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Oman’s Prosperous Capital Impresses Business and Leisure Travelers

by Sharon King Hoge

Mar 18, 2021

PHOTO: © REJI ITTIACHAN | DREAMSTIME.COM,

March 2021

Situated on the Arabian Peninsula, often amid Middle East chaos and turmoil, Oman manages to maintain a countenance of decorum and civility. Evading military clashes between its neighboring states, it implemented long-range plans for development and emergence. Much of the activity focuses on its capital city, Muscat.

Lying between the El Hajar Mountains and the Arabian Sea, Muscat serves as the seat of the country’s political, administrative and economic systems and home to a third of the country’s 4.5 million residents. With its proximity to the sensitive Strait of Hormuz, Muscat proved a historically important trading port in the Gulf of Oman, attracting foreign tradesmen and settlers who came to trade in fishing and agriculture. Persians, Spaniards and Ottomans were among overseas travelers to ancient Muscat, admired as “very elegant” by a 16th-century Portuguese writer.

Muscat’s sprawling 1,400 square miles divide into three principal urban areas: Muscat proper, the original settlement and now an enclave of restored historic homes and buildings; waterfront Mutrah, the harbor scene of shipping and cruise ship anchorages, upgrading to enhance its appeal to visiting tourists; and the commercial district centered in Ruwi, a cluster of high-rise apartments, office buildings and headquarters of international companies.

Ruled since the 18th century by the Al Said Dynasty, friction with imams of the interior destabilized the sultanate until 1970 when Qaboos bin Said, with assistance from the British, overthrew his father in a bloodless coup. Consolidating and renaming the region the Sultanate of Oman, Sultan Qaboos united tribal territories and launched programs to end the country’s isolation and to use oil revenues for modernization and development. Slavery was abolished, and freedom of religion was allowed.

To promote internal stability and to supplement expats and immigrants, in 1988 the country initiated Omanization. The local population is enlisted and trained to integrate into the workforce, expanding the economy and infrastructure. Companies are rewarded for increasing their quota levels toward the target goal of 72 percent local personnel. Five-year development plans initiated in 1976 resulted in the establishment of the petroleum industry; construction of the new shipping port Mina Qaboos; and new ministries for social services, health, education and the tourist industry. Oman emerged with a higher standard of living than that of neighboring countries.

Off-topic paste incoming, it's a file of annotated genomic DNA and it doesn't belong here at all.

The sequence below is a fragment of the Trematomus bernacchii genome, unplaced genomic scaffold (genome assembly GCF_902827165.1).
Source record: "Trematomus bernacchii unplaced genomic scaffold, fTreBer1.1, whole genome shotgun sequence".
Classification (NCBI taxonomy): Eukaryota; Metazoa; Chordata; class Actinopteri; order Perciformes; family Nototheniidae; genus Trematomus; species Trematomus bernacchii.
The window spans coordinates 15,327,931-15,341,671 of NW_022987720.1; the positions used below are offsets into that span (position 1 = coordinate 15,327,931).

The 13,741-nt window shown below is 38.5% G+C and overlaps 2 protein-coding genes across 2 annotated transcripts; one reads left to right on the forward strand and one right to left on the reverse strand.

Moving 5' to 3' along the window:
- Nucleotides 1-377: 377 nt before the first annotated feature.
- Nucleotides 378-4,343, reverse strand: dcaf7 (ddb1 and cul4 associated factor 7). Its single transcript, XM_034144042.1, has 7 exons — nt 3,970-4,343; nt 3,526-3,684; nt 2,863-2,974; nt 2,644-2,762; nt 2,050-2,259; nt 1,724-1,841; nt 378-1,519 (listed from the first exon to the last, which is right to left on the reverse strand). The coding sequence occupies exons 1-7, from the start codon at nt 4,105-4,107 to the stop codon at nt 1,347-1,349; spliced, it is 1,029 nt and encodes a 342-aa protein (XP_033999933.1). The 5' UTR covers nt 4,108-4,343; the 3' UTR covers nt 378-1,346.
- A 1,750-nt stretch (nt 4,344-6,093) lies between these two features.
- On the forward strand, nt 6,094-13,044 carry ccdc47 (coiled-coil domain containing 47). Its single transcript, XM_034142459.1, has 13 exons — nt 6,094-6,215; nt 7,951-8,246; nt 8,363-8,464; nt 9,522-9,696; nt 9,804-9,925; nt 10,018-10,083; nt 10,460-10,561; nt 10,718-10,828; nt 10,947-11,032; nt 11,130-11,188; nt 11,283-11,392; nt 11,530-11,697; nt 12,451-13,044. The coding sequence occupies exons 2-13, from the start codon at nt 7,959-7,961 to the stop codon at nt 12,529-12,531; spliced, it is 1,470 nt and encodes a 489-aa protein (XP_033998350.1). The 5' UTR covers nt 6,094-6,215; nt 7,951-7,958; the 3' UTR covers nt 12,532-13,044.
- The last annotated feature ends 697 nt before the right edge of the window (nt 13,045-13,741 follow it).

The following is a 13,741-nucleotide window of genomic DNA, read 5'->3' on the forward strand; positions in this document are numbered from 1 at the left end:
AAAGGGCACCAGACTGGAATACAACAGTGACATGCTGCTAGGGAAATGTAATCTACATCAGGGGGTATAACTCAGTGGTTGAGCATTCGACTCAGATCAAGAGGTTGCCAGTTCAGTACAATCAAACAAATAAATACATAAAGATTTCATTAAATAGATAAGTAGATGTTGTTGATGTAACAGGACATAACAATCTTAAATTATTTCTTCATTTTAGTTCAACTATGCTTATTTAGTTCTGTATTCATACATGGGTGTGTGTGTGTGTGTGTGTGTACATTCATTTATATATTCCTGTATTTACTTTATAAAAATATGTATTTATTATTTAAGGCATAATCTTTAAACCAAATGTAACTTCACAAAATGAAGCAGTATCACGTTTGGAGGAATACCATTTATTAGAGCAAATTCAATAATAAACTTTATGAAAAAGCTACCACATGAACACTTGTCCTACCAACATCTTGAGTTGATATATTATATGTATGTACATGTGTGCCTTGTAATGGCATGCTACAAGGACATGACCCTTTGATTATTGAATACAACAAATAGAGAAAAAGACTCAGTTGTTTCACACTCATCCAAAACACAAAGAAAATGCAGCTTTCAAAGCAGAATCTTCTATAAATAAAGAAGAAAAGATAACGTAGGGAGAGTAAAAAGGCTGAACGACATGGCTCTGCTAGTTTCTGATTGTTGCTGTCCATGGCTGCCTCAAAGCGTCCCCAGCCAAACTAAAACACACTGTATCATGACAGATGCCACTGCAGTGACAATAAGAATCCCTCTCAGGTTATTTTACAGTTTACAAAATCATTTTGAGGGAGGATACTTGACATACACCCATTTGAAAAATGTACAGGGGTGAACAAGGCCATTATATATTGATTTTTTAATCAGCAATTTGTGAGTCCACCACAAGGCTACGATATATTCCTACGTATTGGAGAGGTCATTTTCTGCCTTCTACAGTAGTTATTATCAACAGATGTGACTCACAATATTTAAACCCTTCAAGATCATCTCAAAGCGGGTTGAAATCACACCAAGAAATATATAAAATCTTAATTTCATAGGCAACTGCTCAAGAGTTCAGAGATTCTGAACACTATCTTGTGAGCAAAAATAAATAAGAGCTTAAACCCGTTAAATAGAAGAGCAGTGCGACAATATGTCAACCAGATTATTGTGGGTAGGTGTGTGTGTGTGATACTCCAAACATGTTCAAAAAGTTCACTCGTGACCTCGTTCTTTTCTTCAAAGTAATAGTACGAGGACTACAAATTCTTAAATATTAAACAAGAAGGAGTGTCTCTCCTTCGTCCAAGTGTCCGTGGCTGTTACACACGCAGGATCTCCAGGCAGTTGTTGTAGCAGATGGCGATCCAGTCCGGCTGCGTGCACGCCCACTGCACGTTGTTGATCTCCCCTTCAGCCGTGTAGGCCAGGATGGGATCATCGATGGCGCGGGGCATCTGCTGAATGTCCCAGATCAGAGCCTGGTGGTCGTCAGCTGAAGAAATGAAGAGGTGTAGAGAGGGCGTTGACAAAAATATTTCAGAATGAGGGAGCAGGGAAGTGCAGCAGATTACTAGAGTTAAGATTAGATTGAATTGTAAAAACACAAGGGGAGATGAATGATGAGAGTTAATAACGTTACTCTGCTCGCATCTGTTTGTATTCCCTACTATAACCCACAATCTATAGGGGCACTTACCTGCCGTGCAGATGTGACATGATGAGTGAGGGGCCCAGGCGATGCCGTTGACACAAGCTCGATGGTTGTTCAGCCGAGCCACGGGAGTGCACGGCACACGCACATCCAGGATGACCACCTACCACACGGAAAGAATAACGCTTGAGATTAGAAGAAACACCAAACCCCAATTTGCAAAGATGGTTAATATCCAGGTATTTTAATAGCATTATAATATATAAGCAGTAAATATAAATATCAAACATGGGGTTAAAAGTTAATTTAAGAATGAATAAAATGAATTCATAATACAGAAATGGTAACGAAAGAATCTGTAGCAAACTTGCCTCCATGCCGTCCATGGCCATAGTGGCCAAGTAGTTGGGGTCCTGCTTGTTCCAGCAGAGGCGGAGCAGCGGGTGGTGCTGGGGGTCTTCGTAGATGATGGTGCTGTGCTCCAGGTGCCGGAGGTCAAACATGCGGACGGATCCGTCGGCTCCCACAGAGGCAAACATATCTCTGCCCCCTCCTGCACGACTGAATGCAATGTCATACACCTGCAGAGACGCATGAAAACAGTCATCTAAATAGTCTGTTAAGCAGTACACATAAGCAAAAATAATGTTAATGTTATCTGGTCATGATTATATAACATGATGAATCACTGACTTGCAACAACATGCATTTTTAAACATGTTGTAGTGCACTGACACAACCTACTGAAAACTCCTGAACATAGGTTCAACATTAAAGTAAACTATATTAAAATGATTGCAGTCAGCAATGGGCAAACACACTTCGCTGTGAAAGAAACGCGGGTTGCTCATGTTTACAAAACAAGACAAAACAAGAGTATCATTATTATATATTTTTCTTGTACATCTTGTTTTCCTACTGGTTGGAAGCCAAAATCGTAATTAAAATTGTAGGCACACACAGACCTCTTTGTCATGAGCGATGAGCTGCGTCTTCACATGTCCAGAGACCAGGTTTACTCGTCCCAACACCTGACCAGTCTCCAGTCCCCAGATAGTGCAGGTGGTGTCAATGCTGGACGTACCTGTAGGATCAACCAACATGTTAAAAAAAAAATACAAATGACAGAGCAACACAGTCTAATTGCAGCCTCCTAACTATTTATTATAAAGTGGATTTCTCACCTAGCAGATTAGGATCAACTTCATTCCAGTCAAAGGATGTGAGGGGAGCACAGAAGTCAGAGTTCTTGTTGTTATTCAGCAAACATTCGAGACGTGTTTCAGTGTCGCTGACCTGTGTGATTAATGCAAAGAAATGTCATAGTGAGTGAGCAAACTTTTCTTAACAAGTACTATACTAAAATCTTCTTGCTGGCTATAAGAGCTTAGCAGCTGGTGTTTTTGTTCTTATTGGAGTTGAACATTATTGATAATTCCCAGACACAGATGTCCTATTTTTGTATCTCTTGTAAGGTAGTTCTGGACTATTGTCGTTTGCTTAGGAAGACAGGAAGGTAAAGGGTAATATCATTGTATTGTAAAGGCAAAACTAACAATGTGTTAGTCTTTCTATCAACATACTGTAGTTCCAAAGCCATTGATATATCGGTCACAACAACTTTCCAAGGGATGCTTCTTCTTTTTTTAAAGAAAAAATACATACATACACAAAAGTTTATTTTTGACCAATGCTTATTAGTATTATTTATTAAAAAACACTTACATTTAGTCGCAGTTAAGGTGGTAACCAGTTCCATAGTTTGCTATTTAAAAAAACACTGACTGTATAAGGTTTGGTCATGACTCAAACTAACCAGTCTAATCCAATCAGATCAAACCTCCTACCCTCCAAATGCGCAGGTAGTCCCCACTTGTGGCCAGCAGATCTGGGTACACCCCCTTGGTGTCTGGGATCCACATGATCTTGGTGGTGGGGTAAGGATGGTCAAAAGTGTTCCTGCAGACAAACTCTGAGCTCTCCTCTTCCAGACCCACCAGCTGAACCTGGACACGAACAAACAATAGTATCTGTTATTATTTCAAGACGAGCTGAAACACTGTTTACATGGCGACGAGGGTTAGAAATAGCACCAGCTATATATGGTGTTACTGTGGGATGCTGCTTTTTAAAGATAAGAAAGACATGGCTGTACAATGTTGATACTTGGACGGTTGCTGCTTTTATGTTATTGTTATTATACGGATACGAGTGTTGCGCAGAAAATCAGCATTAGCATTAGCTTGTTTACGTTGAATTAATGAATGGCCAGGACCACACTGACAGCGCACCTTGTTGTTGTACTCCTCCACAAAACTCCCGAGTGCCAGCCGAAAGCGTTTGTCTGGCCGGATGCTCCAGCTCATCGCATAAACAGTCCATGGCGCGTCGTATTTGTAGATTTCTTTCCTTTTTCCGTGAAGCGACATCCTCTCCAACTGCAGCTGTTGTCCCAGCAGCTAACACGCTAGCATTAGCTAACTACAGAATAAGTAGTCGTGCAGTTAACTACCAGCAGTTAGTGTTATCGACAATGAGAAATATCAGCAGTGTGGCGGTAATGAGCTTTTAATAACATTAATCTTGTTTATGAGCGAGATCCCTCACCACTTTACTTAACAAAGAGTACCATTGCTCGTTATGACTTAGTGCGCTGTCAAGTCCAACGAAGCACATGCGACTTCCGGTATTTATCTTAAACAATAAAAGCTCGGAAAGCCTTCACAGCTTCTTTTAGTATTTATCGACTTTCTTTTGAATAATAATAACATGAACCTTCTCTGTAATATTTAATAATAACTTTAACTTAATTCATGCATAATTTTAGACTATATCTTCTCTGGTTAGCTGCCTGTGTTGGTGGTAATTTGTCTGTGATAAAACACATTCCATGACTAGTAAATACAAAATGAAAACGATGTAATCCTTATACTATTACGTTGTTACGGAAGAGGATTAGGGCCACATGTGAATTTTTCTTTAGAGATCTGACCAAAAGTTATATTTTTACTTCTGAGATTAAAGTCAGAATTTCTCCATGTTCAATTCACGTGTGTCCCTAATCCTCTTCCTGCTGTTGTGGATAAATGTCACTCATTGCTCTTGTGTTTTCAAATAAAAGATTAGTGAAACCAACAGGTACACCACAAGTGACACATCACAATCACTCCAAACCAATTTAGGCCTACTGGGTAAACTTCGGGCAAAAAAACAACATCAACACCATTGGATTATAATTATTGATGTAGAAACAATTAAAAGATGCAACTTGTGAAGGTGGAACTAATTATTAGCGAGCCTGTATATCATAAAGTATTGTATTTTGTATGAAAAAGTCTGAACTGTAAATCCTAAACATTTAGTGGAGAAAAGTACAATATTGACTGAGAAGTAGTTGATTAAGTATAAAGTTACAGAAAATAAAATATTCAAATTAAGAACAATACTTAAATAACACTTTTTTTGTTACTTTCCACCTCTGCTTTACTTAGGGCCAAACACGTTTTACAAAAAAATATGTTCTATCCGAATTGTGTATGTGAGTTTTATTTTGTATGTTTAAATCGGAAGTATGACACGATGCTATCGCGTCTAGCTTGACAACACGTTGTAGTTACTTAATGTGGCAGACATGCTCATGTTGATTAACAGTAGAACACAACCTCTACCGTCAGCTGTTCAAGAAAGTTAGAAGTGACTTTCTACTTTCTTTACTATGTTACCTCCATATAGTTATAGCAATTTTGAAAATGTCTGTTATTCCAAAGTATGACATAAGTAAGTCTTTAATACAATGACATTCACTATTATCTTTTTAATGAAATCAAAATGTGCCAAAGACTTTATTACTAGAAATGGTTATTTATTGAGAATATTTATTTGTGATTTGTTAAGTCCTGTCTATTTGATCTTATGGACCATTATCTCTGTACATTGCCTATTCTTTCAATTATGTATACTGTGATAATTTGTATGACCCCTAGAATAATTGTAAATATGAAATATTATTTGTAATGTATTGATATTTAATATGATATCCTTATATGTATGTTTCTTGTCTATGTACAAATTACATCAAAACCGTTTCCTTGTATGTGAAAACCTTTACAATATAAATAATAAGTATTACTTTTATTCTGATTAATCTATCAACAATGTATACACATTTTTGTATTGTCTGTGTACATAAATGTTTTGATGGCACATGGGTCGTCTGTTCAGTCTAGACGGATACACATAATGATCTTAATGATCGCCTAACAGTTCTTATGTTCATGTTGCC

As it has throughout history, trade dominates the economy, with oil products joining the traditional exports of dates, fish and mother-of-pearl. Muscat is home to multibillion-dollar conglomerate CK Industries; and major trading companies Suhail Bahwan Group and Saud Bahwan Group partnered with dozens of international corporations including Toshiba, Toyota, Hewlett- Packard, Mitsubishi, General Motors and Chrysler. Petroleum Development Oman — a joint operation of the government, Shell, Total and Partex — reported a combined oil, gas and condensate production record for 2018 equal to 1.2 million barrels of oil equivalent per day, with a growing expansion into hydrocarbon, renewable energy generation and water management. Established in 1988, the principal stock exchange, the Muscat Securities Market, operates with transparency, disclosure regulations and requirements. Numerous hospitals, clinics, universities and schools thrive in the private sector.

The country applies a multitude of assets to lure investors: the educated and largely bilingual workforce; good health care and schools for families; easy access to global markets through a modern infrastructure network; and a stable, secure and predictable investment climate. Dependent on imported goods, Oman promotes policies that welcome entrepreneurs and small businesses. Grain and vegetable farming, gas stations and haulage, tourism and perfume shops, electronics and home appliances, commodity stores, bars and restaurants list among suggested venture opportunities.